Price for Income, or Price for Fairness?

By Herman Holtz and Peter Meyer, for The Independent, the ICCA magazine

Ellen L sent us an E-mail asking whether consultants price to maximize income or to maximize fairness. This is something to consider between now and your workshop at the annual conference, including the idea that pricing should be for more  than just recovering your costs with a profit.

"Is it What or Whom?"

Although you get to decide for yourself, this comes down to the question of towhom  should the price be "fair?"

Herman tells audiences the story of a government executive who asked for a quotation for an audiovisual script and story board. Herman quoted him $3,000. The client then asked if that was the price Herman would charge to a non-government client. Herman told him that he would charge a commercial client far less.

Now the client was a bit indignant and demanded to know why Herman would "gouge" a government agency. Herman explained that the client's bureaucracy would require him to attend meetings that weren't necessary, would make him redo work that was not improved by being done over, and would be a general distraction from production.

The client agreed that they would undoubtedly do all these things, and that Herman was, indeed, entitled to be paid for it. They went on immediately to the paper work and the job.

Do You Perform a Task or Provide an Effect?

Start with what you are providing. If you are providing a task (such as programming, DB design, project management, specification writing and so on)? Or are you providing an effect (such as more transactions per hour, lower cost per sale or invoice for your client, faster time to market)?

If you are selling a task, you will tend to charge less than if you are selling the effect of that task. This is probably fair. We all expect to pay more for results. Perhaps more importantly, clients often know what those results are worth before you start.

Selling a task is often easier than an effect, but that does not mean that it is more fair.

If you are willing to charge by effect, this means that you may be charging less  than what you feel is comfortable. You may feel that you are worth more. However, if the client feels that he or she will not get that result, is it fair to charge more than the job is worth?

In Herman's story, the effect included providing a great deal of comfort to stakeholders in the agency. Herman and the client felt that it was an effect worth the price. That counts as an effect, and one that the agency agreed to fund.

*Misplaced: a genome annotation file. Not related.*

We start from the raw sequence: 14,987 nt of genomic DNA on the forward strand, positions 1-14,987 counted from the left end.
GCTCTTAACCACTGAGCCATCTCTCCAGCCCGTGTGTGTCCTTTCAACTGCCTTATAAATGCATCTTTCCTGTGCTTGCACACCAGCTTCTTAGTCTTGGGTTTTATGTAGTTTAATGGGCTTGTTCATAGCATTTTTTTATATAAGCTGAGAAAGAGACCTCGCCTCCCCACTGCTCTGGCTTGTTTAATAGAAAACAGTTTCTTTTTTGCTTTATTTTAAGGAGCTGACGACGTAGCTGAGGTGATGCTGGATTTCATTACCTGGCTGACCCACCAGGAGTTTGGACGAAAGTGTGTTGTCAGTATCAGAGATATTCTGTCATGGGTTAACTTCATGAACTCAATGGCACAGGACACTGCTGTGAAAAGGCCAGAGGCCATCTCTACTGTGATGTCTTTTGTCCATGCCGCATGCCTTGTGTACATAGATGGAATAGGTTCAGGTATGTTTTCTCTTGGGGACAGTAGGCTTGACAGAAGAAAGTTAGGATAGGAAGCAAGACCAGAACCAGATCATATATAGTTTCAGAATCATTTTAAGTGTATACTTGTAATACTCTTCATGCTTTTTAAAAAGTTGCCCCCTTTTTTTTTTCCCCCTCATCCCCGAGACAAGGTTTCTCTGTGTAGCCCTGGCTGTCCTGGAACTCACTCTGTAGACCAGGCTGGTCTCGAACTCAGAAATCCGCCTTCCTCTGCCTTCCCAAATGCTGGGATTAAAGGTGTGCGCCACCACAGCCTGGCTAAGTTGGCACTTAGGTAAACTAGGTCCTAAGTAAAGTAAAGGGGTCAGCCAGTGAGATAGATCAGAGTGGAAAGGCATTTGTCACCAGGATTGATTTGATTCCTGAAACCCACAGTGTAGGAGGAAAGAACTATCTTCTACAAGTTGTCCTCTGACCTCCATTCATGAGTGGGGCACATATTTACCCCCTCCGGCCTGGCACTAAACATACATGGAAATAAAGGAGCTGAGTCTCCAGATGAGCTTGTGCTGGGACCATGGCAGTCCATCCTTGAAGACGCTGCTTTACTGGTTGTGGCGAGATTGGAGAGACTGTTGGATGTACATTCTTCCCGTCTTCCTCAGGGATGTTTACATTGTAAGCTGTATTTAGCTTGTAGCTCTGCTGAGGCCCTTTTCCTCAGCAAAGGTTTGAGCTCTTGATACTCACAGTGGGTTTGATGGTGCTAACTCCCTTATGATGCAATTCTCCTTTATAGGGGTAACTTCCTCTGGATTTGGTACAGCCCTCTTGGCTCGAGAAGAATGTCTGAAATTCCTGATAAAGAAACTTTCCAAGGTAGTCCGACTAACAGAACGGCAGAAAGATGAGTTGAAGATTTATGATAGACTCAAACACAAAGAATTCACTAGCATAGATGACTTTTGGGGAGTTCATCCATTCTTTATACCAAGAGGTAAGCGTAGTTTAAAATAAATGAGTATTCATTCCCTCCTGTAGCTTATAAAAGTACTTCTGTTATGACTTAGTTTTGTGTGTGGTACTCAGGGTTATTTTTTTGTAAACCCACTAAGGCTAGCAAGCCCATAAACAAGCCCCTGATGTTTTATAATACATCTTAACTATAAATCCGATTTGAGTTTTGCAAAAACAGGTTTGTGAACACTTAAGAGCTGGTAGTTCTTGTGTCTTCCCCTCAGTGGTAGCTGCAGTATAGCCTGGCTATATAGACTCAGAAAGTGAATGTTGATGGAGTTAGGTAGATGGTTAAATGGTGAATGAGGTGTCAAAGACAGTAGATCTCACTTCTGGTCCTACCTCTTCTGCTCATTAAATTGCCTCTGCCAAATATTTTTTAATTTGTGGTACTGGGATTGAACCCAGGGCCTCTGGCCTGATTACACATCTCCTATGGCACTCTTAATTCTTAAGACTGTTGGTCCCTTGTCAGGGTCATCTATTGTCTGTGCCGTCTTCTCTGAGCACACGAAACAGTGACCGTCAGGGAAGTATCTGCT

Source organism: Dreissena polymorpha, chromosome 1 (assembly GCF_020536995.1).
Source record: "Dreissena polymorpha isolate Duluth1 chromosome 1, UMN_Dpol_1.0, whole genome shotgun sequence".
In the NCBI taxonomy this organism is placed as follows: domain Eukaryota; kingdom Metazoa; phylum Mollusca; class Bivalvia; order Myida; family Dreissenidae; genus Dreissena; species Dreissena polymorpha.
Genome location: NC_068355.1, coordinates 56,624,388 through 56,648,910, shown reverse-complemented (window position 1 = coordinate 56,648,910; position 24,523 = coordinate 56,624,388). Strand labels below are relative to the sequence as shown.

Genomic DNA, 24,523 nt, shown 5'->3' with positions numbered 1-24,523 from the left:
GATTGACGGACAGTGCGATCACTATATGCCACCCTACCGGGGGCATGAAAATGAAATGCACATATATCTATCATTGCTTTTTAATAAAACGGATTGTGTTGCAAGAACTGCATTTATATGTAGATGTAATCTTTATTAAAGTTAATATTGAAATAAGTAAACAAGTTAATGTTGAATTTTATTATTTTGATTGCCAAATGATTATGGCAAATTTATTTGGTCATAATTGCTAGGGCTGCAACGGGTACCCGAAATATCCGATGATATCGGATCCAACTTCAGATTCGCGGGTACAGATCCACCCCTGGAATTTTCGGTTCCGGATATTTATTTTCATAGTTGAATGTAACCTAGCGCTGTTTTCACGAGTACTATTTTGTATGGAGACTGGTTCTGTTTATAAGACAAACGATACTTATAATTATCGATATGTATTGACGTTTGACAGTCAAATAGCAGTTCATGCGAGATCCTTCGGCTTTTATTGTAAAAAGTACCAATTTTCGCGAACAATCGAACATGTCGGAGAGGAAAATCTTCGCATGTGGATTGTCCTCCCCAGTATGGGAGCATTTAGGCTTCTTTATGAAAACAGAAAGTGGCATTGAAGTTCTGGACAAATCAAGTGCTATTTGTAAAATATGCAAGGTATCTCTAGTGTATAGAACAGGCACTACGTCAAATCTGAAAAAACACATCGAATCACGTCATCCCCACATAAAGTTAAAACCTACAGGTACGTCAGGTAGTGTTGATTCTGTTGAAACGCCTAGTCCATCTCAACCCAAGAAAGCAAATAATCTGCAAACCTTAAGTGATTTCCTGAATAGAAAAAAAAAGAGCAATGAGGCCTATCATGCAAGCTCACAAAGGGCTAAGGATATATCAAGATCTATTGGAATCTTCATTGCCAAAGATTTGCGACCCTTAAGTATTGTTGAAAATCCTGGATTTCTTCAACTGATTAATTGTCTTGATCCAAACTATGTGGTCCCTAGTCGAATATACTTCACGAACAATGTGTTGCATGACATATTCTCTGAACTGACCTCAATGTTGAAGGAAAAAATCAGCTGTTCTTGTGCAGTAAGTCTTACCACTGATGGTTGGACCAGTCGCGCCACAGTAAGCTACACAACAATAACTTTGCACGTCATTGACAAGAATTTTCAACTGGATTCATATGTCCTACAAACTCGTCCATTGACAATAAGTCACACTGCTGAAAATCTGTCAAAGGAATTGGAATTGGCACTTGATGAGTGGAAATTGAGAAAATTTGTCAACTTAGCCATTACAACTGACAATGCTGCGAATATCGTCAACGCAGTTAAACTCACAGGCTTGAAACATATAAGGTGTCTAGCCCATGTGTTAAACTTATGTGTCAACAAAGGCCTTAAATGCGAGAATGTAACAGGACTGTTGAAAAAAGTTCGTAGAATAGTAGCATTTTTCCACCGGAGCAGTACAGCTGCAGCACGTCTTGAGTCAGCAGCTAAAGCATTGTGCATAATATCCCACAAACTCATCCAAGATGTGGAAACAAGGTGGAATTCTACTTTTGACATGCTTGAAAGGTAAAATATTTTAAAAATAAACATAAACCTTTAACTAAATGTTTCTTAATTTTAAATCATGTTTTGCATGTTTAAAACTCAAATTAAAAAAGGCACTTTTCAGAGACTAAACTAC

What about the reverse? If you feel you are worth $5,000 on a particular job, do it for $3,500 but the client gains $50,000 in benefit from your work, is that fair to you? We suspect that the vast majority of independent consultants are more "fair" to the client than they are to themselves in their pricing. The key to equity here is that both parties know what those values are. We will discuss how to get to that knowledge in St. Louis, but remember that price is more than a way to recover your costs.

Beyond Simple Fairness - Using Price as a Tool for Both of You.

Your price is a market segmentation tool. When you price at a level, you are eliminating some clients from your base and adding others.  Which clients do you want? Which clients would you prefer to avoid? Price helps you choose with whom you will work.

Your price can help transfer risk. Fair pricing can include an allowance for who takes the risk of running over. Government contracting officers allow a higher fee on a fixed-price job because you are taking more risk than in a cost-plus job. If you work by the hour, open-ended, your risk is reduced. If you agree to deliver an effect for a fixed price your risk increases. Either way, your price ought to reflect the risk.

Price is a deal maker. You can buy some deals with price. You may not like what you bought, but you can get the work.

Price is a control tool. If you price by the hour, you may be at the beck and call of managers at the client. They often feel that they have a right to control you. If you price by project, on the other hand, you can more easily say no to the add-on tasks and meetings that will come your way.

Price is a development tool. Before either Peter or Herman will take a contract, we price to the work we will do and to the effect that we will be causing. That means that both we and the client have to understand the application well, much better than we would if we were going hour to hour. If you do this, two things will happen. One, you may charge to develop that understanding for both you and your client. Two, you will probably wind up knowing more and doing a better job with that knowledge.

Fairness is in the eyes of the beholder, but being fair to both requires getting into your client's business needs before you quote a price. In your Annual Conference, we will talk about ways to do this. Until then, ask yourself: Are you are pricing an effect or a task?